How Much You May Need: It’s up to you to decide whether you want the actual cash value personal property coverage that is generally included in a homeowners policy, or the optional replacement cost coverage. Both are subject to applicable policy limits and deductibles. Most home insurance companies will set your personal property limit between 50% to 70% of your dwelling coverage. You will need to determine the total value of your possessions to decide whether this default amount is appropriate for your needs. A great way to help more accurately estimate your personal property coverage needs would be to take an inventory of everything you own, and assess the value.
4. Loss of Use
What It Is: If you’re not able to live in your home due to a covered loss, this part of the policy pays additional living expenses while your home is being restored.
How Much You May Need: Loss of use coverage is commonly based off of your dwelling coverage and calculated at about 20% to 30% of the dwelling coverage limit.
5. Personal Liability
What It Is: This helps protect you if you or members of your household are responsible for causing bodily injury or property damage to others.
How Much You May Need: Many homeowners insurance policies provide a minimum of $300,000 in personal liability coverage, meaning the insurance company can pay up to that amount in total to injured persons per occurrence. If you feel you need more protection, higher limits are available. You can also purchase an umbrella or excess liability policy if you think you need additional liability coverage. A suggested “rule of thumb” is that you should have enough liability insurance to cover the total value of your at-risk assets. Your vehicle, money in a bank account and some investments could all be at risk if someone sues you and you don’t have sufficient insurance.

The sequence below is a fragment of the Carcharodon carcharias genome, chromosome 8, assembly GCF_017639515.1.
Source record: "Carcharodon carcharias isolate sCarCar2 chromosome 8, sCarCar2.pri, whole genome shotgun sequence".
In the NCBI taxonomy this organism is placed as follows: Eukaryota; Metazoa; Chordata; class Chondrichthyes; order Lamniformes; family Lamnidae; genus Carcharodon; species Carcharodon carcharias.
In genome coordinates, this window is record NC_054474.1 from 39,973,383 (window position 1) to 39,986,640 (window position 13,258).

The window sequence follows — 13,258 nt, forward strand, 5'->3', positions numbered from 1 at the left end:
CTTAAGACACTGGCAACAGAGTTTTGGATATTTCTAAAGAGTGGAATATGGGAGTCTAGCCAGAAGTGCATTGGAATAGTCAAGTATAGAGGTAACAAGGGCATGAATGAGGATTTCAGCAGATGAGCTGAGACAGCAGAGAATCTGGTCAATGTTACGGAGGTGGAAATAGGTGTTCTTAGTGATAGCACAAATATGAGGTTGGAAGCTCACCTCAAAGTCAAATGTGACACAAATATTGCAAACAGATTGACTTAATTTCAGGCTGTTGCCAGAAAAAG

6. Medical Payments
What It Is: This helps pay medical bills for a visitor that is accidentally hurt while on your property. The insurance policy only pays up to the policy limits shown in your policy for covered claims. Your policy limits refer to the amount of homeowners insurance you buy and are typically found in the declarations page of your policy. If you incur damages that are higher than your policy limits, you are responsible for the remainder.
How Much You May Need: Many homeowners insurance policies provide a minimum amount of $1,000 coverage, per person. Higher amounts of coverage may also be available.
Here are a few typical types of “add-on” coverages to consider purchasing based on your individual needs:
Additional Replacement Cost Coverage: This coverage can make available an additional amount above your dwelling coverage limit to help repair or rebuild your home if the dwelling coverage on your home is not enough to cover the cost to repair or rebuild after a covered loss.
Personal Property Coverage Replacement: This provides coverage for personal property losses based on the cost to replace the item at the time of the loss, with no deduction for depreciation.
Special Personal Property Coverage: This coverage for personal property or contents can provide broader protection for your possessions in the event of a covered loss. It can cover your personal property in more situations than what is covered in the homeowners policy.
While homeowners insurance seems complex, it can be easier to digest when you break it down by coverage. Keep in mind that all homeowners policies aren’t identical, you’ll want to understand what’s covered in an insurance policy before you purchase it.
Scheduled Coverage: Valuable jewelry, coins, silver, fur, and collections should be scheduled under a personal articles floater because most policies limit covered losses to less than $2,500 typically for these items.